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16th June 2017
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Why less will always mean more for the successful independent kitchen specialist
Bill Miller, Managing Director of The Kitchen Bathroom Buying Group, is urging independent kitchen specialists to appreciate the value of the adage, 'less means more' when updating their kitchen displays.
"Very simply, says Bill, "Customers want to be enthralled and wowed by your kitchen displays - not confused. By showing fewer, but larger layouts, you will have more scope to show your design flair and be able to show realistic sized settings, which relate more closely to an actual, real world kitchen. Do not confuse your customers with unnecessary clutter and too much product for the eye to handle.
"During my travels around the country, I often come across well-meaning independent retailers who believe that they will secure more sales by showing the widest possible choice of brands, styles, designs and colours, but are in reality not actually specialising in anything other than confusion! The 'covering all the bases' and 'more is more' concept sounds so appealing. How can you possibly fail if you display as much product as possible, thereby offering something for everyone?
"In truth, the confused or underwhelmed customer becomes uncertain and is simply less likely to buy.
"Chances are, they are already unsure of what they want when they enter your showroom, but when confronted by a supermarket-style jungle of endless options, the bewilderment escalates.
"Today's customer, visiting an independent kitchen specialist, wants and expects to be excited by the products they see. They need to view product displays that exceed their expectations, feeds their imagination, and builds their desire to be part of the lifestyle on show."
Bill urges independents to retain their focus and concentrate on those important aspects of their business that set them apart from their competition...
"Independents need to be aware that the national retail chains continue to up their game and have huge marketing budgets to attract customers to their outlets. Independents need to differentiate themselves; they have the local expertise and specialise in a way not possible for a national retailer. They need to have a clear, consistent message, which is confident and reassuring, not that of a retailer who is unsure.
"Each store display needs to be well thought-out, not just in terms of individual presentation, but how it will impact on the showroom as a whole. The very best showrooms take their customers on a journey with each display leading seamlessly to the next.
"Never forget that you have a tremendous edge over the multiples in terms of the knowledge and the after-sales service you are able to offer. You are the specialist, so specialise, and convince your customers that what you have on display is the very best they can buy. Too much clutter, and too many displays or choices, will only serve to devalue your brand.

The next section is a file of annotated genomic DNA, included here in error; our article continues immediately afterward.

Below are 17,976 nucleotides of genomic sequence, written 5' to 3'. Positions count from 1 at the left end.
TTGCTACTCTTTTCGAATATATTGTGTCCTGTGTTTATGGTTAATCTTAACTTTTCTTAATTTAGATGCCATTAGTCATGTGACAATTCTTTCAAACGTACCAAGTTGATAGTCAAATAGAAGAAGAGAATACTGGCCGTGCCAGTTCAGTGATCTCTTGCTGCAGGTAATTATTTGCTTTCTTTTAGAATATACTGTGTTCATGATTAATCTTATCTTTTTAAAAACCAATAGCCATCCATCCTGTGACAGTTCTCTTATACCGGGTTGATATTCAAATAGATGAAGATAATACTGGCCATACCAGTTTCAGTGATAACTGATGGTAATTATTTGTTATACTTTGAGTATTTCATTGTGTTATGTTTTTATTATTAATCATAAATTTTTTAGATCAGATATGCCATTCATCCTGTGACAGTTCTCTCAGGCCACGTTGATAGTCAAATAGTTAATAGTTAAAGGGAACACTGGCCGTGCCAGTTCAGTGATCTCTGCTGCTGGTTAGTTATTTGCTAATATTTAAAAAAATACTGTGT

"One well designed and thought-out kitchen display will have much greater impact, and lead to greater sales, rather than several smaller displays in the same area.
"You are not just selling kitchen furniture, you are selling a lifestyle. Do your research thoroughly on your catchment area and your customer profile. Talk to people at length, when they visit your store, and establish their aspirations. Take some time out of the business each month to visit other local retail outlets both national stores and independents. What lessons can you learn and what works and what doesn't? "Most of us have an instinctive talent for ascertaining other people's aesthetic tastes and preferences. Use your findings to form a solid, viable and attractive game plan - and then trust it!"
Bill also reminds independents not to underestimate the huge advantage they have with their superior product knowledge...
"You already have a head start with the knowledge that your customers have come to you because they appreciate the quality, service, advice and experience you offer. Do not disappoint them by offering them quantity instead. There is nothing at all wrong in trying to appeal to different customers. But there is a right and wrong way to do it. Less will always means more.
"Select your brands and the displays sparingly; make your store layout clean and punchy without being overwhelming. Pre-plan your traffic pattern and create a mood of warmth, quality and space.
"Those showrooms, which offer the greatest customer impact, focus as much on creating light airy open spaces within their showroom, as much as the product displays themselves. They recognise the importance of giving their customers the opportunity to stand back and view the products on display from a number of angles, rather than simply seeing space as an opportunity to cram more products on display.
"Remember too that even the best showrooms need to be refreshed as customers tastes change. What worked last year may not be so saleable this. Market trends and changes are evolving ever quicker. As a forward thinking independent kitchen furniture retailer, you need to be ahead of the curve, because if you are not, then you are not making the best use of your resource, and almost certainly your competitors will be."
18th July 2014